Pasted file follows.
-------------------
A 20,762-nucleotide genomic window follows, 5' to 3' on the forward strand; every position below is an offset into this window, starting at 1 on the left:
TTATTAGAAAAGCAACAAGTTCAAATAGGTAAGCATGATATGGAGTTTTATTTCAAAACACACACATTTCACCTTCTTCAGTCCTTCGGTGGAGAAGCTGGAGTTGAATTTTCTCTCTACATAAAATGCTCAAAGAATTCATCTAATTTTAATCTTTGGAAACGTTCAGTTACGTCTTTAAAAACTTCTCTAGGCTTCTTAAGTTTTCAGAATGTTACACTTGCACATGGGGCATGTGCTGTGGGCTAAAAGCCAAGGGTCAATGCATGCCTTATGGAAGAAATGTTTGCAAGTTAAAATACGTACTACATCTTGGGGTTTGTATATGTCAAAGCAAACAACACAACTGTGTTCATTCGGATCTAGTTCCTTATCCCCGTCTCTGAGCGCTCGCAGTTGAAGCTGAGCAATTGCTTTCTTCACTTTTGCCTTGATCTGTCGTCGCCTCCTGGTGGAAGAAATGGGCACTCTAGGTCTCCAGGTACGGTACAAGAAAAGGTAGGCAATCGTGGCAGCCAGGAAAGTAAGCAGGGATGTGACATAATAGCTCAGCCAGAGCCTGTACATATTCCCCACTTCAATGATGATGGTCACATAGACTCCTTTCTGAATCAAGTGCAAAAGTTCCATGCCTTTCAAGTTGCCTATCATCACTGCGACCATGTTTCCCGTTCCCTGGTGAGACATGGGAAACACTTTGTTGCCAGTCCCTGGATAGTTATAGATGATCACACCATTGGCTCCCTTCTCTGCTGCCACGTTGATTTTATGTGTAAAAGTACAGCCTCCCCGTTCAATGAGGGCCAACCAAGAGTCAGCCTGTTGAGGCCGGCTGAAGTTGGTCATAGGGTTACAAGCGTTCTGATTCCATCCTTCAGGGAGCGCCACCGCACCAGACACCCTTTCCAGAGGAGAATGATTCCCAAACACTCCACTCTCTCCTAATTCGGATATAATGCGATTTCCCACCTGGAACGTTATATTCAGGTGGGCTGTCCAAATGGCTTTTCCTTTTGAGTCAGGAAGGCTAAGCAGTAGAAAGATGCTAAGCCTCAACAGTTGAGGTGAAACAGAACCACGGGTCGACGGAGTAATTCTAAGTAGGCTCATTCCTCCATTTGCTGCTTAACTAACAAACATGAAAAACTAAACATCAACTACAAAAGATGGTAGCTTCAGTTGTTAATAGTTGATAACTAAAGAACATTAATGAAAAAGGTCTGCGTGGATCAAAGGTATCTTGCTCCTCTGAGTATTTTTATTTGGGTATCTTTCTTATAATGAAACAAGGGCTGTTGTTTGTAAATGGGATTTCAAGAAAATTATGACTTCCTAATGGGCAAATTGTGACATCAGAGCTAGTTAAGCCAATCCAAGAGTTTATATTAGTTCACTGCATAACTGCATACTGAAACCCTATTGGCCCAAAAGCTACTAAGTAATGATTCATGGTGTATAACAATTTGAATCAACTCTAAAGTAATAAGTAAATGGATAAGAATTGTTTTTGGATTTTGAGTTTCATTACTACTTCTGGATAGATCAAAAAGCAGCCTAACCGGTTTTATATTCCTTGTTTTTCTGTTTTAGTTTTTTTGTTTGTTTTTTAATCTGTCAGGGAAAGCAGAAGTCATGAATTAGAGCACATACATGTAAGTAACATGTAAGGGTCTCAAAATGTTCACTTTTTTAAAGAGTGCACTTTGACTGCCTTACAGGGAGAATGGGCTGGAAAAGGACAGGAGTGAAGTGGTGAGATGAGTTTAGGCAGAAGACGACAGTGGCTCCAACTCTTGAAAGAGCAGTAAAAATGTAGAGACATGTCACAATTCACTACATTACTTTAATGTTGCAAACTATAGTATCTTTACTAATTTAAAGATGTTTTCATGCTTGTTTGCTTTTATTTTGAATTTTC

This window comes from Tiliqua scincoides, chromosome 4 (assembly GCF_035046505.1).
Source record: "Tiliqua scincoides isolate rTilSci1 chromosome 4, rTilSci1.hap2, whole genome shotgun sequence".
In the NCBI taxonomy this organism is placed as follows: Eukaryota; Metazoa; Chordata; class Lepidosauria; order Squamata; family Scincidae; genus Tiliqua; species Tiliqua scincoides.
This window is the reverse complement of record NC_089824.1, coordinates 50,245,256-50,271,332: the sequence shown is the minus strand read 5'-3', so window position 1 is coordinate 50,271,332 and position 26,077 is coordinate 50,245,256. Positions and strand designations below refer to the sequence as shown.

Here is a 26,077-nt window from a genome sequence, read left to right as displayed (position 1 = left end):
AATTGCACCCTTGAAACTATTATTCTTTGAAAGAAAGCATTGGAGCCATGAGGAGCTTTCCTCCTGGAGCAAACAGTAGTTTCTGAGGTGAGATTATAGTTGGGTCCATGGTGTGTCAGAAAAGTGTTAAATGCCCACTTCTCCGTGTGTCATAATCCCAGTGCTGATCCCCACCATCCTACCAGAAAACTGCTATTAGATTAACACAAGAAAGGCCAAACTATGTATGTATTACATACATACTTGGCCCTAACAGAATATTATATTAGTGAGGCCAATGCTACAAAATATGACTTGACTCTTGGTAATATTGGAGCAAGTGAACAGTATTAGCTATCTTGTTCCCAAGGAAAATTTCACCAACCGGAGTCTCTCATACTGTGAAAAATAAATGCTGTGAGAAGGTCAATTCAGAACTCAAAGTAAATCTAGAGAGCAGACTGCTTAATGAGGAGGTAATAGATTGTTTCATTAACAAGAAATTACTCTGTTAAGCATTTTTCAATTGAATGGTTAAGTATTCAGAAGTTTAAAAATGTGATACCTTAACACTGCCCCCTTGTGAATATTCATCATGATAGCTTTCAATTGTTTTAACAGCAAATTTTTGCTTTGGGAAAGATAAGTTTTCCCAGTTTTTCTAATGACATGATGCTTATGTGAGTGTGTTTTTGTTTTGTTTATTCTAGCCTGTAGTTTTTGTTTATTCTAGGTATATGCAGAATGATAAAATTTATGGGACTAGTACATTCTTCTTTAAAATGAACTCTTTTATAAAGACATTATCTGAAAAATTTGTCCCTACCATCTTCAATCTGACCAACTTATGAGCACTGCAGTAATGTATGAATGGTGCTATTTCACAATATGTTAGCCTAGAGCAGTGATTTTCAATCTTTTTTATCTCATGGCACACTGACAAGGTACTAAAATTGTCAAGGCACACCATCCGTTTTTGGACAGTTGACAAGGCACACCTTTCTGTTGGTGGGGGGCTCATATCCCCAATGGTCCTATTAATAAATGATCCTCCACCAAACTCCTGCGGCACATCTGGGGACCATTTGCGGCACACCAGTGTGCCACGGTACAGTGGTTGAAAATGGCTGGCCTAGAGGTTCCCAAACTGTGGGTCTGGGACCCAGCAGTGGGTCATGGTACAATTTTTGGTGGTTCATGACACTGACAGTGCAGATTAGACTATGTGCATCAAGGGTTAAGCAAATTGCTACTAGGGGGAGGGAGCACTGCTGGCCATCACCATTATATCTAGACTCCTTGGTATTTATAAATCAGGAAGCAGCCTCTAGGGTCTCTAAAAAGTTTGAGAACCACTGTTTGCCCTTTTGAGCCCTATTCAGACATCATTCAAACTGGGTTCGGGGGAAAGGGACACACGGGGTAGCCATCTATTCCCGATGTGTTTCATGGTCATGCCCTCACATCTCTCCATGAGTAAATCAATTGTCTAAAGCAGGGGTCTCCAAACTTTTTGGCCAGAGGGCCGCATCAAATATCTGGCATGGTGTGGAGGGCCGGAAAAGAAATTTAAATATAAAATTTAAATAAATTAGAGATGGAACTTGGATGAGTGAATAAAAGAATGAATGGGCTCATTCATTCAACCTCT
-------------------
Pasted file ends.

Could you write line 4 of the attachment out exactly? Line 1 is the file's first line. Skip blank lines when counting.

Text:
Source record: "Tiliqua scincoides isolate rTilSci1 chromosome 4, rTilSci1.hap2, whole genome shotgun sequence".